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Frostburg mining journal. [volume] (Frostburg, Md.) 1871-1913, January 14, 1882, Image 2

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f. B. ODER, Editor.
WtOfiTBPRQ, MD., JAN. 14,1882.
0* of the governor's reform meas
ures, made aiaw two years ago, en
tailed some loss upon the State. He
does not refer to the blessings secured
There is bad news for Brigadier-
Oeneral Bradley Tecumseh Johnson
in Lonaconing. Speakiag Wednesday
of the vices of the 0. L. D.’s, the Val
nabls Times appears to think the
country is mined again. 8.-G. S. T.
J. should keep his howling legions in
better line when the fight comes on.
The governor sends to the Legis
lature an apparently able, honest
message. His virtuous remarks touch
ing the sacred character of uamolest
ed sovereign suffrage are excessively
fine, especially after his visit to Alle
gany county during the late cam
paign. Our governor is a vigorous
writer, but a very ironical conti
It is a pity some of our business
men have seen fit to stop the use of
gas. That there are just grounds for
’this action we do not pretend to
affirm or deny. Each side has its
story. The gas authorities want to
make the works pay—a consumma
tion which, it is said, has so far never
bean reached. On the other hand,
consumers say this effort imposes a
tax altogether too heavy for them to
stand. A spirit of compromise seems
in order, for it will be an immense step
backward to return to coal oil and
candles for illumination.
Thb editer of the Cumberland News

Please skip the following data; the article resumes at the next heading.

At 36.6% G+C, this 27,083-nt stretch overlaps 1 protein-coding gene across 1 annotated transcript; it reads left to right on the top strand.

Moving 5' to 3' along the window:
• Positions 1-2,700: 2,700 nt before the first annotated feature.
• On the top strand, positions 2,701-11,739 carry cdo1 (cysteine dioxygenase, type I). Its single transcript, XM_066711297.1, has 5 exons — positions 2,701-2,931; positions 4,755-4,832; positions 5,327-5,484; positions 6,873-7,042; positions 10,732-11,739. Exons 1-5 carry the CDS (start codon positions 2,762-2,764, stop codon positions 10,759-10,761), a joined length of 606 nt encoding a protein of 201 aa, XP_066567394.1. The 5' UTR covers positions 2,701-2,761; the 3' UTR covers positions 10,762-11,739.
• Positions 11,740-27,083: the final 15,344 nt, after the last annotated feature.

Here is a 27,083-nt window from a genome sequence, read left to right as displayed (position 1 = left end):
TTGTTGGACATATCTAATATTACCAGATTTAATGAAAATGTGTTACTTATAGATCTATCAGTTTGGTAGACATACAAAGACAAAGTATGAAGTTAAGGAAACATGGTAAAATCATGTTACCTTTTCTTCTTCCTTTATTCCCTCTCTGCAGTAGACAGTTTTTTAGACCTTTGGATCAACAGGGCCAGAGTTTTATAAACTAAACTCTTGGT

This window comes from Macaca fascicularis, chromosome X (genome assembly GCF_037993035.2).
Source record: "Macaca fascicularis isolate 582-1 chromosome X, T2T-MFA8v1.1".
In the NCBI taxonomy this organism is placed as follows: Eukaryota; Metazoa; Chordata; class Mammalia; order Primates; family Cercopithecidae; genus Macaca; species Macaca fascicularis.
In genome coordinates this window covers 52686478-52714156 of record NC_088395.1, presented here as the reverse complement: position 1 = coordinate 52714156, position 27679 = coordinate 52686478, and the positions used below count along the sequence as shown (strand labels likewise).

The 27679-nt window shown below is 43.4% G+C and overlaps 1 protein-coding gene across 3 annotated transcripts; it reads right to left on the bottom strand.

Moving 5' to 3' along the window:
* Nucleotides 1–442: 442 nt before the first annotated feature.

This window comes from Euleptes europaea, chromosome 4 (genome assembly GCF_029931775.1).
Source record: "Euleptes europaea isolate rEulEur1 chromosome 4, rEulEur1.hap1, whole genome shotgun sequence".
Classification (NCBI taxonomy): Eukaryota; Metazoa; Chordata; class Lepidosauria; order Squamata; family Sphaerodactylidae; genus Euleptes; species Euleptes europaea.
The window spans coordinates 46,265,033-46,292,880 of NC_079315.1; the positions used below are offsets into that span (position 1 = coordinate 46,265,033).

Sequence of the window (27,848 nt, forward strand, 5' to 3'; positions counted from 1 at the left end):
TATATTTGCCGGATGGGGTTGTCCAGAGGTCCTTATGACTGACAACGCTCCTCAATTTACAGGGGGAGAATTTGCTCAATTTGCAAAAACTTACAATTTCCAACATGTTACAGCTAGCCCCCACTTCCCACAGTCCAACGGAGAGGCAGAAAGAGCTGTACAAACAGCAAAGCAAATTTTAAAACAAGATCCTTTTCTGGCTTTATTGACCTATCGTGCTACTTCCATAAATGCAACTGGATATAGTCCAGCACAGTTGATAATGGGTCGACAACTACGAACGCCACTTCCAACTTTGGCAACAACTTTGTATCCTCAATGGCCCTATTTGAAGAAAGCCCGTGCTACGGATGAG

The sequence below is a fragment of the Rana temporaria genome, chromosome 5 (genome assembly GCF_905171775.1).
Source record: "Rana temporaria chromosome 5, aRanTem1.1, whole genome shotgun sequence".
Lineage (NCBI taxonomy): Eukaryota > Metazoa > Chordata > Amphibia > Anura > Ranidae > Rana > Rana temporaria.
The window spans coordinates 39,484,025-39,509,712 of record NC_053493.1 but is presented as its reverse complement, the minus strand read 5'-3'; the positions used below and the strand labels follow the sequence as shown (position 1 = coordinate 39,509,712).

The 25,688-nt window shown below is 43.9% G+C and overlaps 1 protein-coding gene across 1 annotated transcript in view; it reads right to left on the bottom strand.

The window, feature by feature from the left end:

Was in Washington, D. C., last Monday
and looked in on the Quitcau farccal
trial. He says Guiteau is sane. That
settles it. The assasin of President Gar
field must stretch hemp.—Lonaconing
Whenever yen enter Guitcau’s plea call
He ss a witness in your behalf.—Cumber
“Gnlteaa’s plea” Is “Inspiration,” Call
tut too—Frostburg Journal.
We meant the plea entered by Scoville
for Guiteau.— Cumberland News.
Wa accept the amendment. So that,
between the News and ourself, wo believe
we will get the Valley Times off.—Frost
burg Journal.
This thmg bids fair to string out as
long as the Guiteau trial.—Cumberland
That’s because you were not content for
ns, ss the darkey said, to “hit the last lick
fust I"—Frostburg Journal.
And still there Is as yet no news (neose)
at the end ef this.— Cumberland News.
Milton says “evil news rides a fast
herse; good nows goes slow,” or words
to that effect. Henoe, we will not
reach a conclusion of this thing un
til we Guiteau “the end."
An interesting letter from Mr. W.
H. Smith appeared in the Baltimore
Sun of Tuesday concerning the pro
posed ship-canal—a project in which
this region should feel vital interest.
Mr. Smith favors the Choptank route,
mainly because it affords a more di
rect opportunity for connection with
the proposed extension of the canal
from Georgetown across to the bay.
The matter is before Congress with
good prospect of success in securing
government aid this session. Mean